Anyway, neurosis aside, there are lots of uses for shampoo. If you have a whole bottle, you can use it instead of laundry detergent. 1/4 cup or less per load should work great. This is also helpful if you run out of laundry detergent, but can’t go to the store immediately for whatever reason. I know I can’t be the only one who has started a load of laundry late at night, or when visiting friends or family and put all my clothes into the washer and started it before checking to make sure there was detergent, and I am NOT going out in public in my Batman pajamas, because I will end up on People of Wal-Mart for sure.
You can also use shampoo to wash your pets. I like to that the shampoo bottles that are almost out, add some water, and shake it up. This makes it easier to get the shampoo spread over the wriggling, screeching pet so the bath can end more quickly. I like the way human shampoo smells better than the pet kind anyway.
You can actually use shampoo in the dishwasher also, if you run out of dish soap. Don’t try to use Dawn, because that will cause an epic bubble flood, but that is actually an easy way to mop the floor, if you’re prepared for it. If you’re not in the mood for epic bubble floods, use shampoo instead.
You can use it as body wash, to wash your car, or lots of other stuff. Shampoo is just soap, so if you have a brand you hate for some reason, just use it anywhere you would use liquid soap.
I think my goal when I write posts like this is to spread my fixation with getting my money’s worth out of everything I buy. That way I won’t seem like such a nutcase.
Mi Madre is a constant reader of my blog (one of the two I have), and when she and I were on the phone yesterday she told me something awesome. She said that when my sister and I were teens, she despaired of us ever cleaning a thing voluntarily. After reading the Deep Clean Week posts, she said it should reassure parents everywhere that kids do develop the ability to clean, and in fact I probably clean more thoroughly than she does. She really did say that! In fairness, she lives on a farm, and has greater concerns than sweeping the floor thoroughly. Our conversation ended yesterday when she had to go herd cows out of the vegetable garden. No joke.
Bottom line, I hope all you people enjoy my practicality as much as I do. If not, here’s a kitten for some entertainment value!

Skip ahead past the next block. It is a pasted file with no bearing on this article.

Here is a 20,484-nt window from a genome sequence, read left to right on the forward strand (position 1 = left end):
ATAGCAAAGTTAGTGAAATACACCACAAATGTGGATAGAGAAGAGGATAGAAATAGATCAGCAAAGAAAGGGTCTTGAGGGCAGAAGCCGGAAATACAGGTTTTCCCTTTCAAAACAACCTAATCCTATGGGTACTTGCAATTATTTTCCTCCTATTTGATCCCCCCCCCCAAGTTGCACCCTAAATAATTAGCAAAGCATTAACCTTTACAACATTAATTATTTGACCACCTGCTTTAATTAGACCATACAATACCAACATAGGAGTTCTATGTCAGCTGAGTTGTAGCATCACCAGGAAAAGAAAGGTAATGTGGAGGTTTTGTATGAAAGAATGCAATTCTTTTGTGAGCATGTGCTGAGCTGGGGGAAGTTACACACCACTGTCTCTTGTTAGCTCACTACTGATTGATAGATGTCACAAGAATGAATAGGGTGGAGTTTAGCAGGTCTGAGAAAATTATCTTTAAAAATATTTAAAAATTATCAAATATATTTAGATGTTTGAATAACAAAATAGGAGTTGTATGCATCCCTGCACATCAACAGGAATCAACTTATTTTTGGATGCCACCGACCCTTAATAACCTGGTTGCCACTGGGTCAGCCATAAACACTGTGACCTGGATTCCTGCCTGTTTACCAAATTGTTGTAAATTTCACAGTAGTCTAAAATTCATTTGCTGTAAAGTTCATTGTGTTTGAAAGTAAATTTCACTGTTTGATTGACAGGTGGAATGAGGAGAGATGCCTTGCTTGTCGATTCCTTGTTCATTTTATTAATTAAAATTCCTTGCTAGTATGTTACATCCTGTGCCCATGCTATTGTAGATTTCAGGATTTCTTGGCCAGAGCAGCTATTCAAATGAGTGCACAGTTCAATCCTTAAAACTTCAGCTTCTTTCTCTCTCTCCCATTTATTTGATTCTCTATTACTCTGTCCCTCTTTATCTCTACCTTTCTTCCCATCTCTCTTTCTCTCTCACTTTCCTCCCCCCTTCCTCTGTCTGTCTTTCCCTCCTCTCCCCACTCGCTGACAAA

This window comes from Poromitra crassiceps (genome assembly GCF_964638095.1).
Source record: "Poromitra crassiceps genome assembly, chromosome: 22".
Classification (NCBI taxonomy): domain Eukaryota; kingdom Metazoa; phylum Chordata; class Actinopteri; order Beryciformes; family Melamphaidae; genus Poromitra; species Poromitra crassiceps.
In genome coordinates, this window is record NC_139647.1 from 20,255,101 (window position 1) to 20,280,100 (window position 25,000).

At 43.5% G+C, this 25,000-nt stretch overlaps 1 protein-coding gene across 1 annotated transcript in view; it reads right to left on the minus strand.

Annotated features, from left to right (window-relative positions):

When the weather is this freakin’ cold, I want baked goods. Lots of them. Not only are they warm, delicious, and sweet, the oven heats up the whole kitchen, and I have a brief time when I can feel my toes again. Unfortunately, I do most of my baking from box mixes, but this apple crisp is so easy, even I can make it. It helps that I had purchased a bunch of apples that were disappointingly un-crunchy. I sure wasn’t going to eat them, but I hate being wasteful.
There’s all the stuff you need. Apples, cinnamon, brown sugar, white sugar, oatmeal, “butter” spread, and I used vanilla extract, but that’s optional. I used a tablespoon or so of cognac also, to try and use it up. I peeled and chopped the apples, and spread them in a 13×9 baking dish. I sprinkled cinnamon, sugar, vanilla and cognac on them, and tossed it all around a bit.
The topping is made of oatmeal, brown sugar, white sugar, and “butter” spread. I start with 1/4 to 1/2 cup of the “butter”, and add a cup of oatmeal, then add sugar a little at a time until I get the consistencey of cookie dough, with enough to cover the top of the apples. You don’t need a thick coating. The way I did it here came out fine. The apples will cook down some, and you want to end up with a good balance of apples to topping when it’s done.
I baked it at 350 for about an hour. The topping gets all golden and carmelized and DELICIOUS!! Typing about my awesome recipes is really rough on me. I don’t have it sitting here in front of me to enjoy, and I can feel my tummy rumbling for some. I hope you all appreciate the lengths I go to to keep you happy!
You can kind of see that the whole thing is bubbly, and the sugar has carmelized.
I think I used jonagold apples for this, but granny smith, or a mixture would be good also. This is a great way to use up apples when they start to get to the point where you don’t just want to straight up eat them, or if, like me, you accidentally buy some that are crunchiness-challenged.